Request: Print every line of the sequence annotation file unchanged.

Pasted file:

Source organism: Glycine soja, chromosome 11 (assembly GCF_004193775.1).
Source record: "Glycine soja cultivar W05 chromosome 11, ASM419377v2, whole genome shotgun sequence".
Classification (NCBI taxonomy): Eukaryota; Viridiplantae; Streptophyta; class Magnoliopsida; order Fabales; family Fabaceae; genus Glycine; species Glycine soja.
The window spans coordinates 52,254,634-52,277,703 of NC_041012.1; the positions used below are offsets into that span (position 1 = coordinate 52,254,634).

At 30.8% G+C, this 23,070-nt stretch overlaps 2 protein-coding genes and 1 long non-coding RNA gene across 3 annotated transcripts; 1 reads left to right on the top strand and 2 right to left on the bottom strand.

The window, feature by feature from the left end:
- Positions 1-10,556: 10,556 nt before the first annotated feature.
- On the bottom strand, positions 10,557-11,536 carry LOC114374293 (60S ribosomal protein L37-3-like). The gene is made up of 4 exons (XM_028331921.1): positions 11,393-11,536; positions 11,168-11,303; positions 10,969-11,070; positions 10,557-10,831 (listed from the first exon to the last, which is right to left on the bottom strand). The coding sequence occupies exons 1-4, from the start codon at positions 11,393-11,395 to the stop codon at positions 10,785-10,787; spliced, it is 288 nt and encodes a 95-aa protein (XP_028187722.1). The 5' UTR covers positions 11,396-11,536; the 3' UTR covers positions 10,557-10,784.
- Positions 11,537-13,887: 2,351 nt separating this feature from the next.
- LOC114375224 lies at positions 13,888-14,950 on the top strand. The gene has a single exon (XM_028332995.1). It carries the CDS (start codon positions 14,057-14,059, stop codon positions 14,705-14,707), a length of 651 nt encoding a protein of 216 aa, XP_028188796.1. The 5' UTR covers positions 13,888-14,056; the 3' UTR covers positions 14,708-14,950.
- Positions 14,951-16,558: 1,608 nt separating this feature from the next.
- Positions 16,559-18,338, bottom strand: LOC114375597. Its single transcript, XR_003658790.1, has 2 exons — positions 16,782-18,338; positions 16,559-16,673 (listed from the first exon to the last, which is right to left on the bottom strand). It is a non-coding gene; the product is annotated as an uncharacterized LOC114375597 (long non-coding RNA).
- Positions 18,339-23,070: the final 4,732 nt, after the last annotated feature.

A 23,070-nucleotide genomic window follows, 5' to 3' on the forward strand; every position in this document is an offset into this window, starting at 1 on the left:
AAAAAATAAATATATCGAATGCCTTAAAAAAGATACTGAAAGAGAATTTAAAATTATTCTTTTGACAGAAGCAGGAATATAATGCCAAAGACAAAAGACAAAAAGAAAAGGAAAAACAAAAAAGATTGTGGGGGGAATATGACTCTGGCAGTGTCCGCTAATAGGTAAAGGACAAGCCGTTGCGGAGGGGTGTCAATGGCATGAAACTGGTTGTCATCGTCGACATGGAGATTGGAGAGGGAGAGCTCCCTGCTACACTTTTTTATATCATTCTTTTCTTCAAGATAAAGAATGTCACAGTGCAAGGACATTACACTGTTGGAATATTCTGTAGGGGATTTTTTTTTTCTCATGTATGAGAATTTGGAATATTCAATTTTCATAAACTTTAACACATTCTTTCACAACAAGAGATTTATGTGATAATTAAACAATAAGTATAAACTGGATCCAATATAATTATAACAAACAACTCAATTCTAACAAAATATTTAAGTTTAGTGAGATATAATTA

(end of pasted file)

Source organism: Glycine soja, chromosome 11 (assembly GCF_004193775.1).
Source record: "Glycine soja cultivar W05 chromosome 11, ASM419377v2, whole genome shotgun sequence".
Classification (NCBI taxonomy): Eukaryota; Viridiplantae; Streptophyta; class Magnoliopsida; order Fabales; family Fabaceae; genus Glycine; species Glycine soja.
The window spans coordinates 52,254,634-52,277,703 of NC_041012.1; the positions used below are offsets into that span (position 1 = coordinate 52,254,634).

At 30.8% G+C, this 23,070-nt stretch overlaps 2 protein-coding genes and 1 long non-coding RNA gene across 3 annotated transcripts; 1 reads left to right on the top strand and 2 right to left on the bottom strand.

The window, feature by feature from the left end:
- Positions 1-10,556: 10,556 nt before the first annotated feature.
- On the bottom strand, positions 10,557-11,536 carry LOC114374293 (60S ribosomal protein L37-3-like). The gene is made up of 4 exons (XM_028331921.1): positions 11,393-11,536; positions 11,168-11,303; positions 10,969-11,070; positions 10,557-10,831 (listed from the first exon to the last, which is right to left on the bottom strand). The coding sequence occupies exons 1-4, from the start codon at positions 11,393-11,395 to the stop codon at positions 10,785-10,787; spliced, it is 288 nt and encodes a 95-aa protein (XP_028187722.1). The 5' UTR covers positions 11,396-11,536; the 3' UTR covers positions 10,557-10,784.
- Positions 11,537-13,887: 2,351 nt separating this feature from the next.
- LOC114375224 lies at positions 13,888-14,950 on the top strand. The gene has a single exon (XM_028332995.1). It carries the CDS (start codon positions 14,057-14,059, stop codon positions 14,705-14,707), a length of 651 nt encoding a protein of 216 aa, XP_028188796.1. The 5' UTR covers positions 13,888-14,056; the 3' UTR covers positions 14,708-14,950.
- Positions 14,951-16,558: 1,608 nt separating this feature from the next.
- Positions 16,559-18,338, bottom strand: LOC114375597. Its single transcript, XR_003658790.1, has 2 exons — positions 16,782-18,338; positions 16,559-16,673 (listed from the first exon to the last, which is right to left on the bottom strand). It is a non-coding gene; the product is annotated as an uncharacterized LOC114375597 (long non-coding RNA).
- Positions 18,339-23,070: the final 4,732 nt, after the last annotated feature.

A 23,070-nucleotide genomic window follows, 5' to 3' on the forward strand; every position in this document is an offset into this window, starting at 1 on the left:
AAAAAATAAATATATCGAATGCCTTAAAAAAGATACTGAAAGAGAATTTAAAATTATTCTTTTGACAGAAGCAGGAATATAATGCCAAAGACAAAAGACAAAAAGAAAAGGAAAAACAAAAAAGATTGTGGGGGGAATATGACTCTGGCAGTGTCCGCTAATAGGTAAAGGACAAGCCGTTGCGGAGGGGTGTCAATGGCATGAAACTGGTTGTCATCGTCGACATGGAGATTGGAGAGGGAGAGCTCCCTGCTACACTTTTTTATATCATTCTTTTCTTCAAGATAAAGAATGTCACAGTGCAAGGACATTACACTGTTGGAATATTCTGTAGGGGATTTTTTTTTTCTCATGTATGAGAATTTGGAATATTCAATTTTCATAAACTTTAACACATTCTTTCACAACAAGAGATTTATGTGATAATTAAACAATAAGTATAAACTGGATCCAATATAATTATAACAAACAACTCAATTCTAACAAAATATTTAAGTTTAGTGAGATATAATTA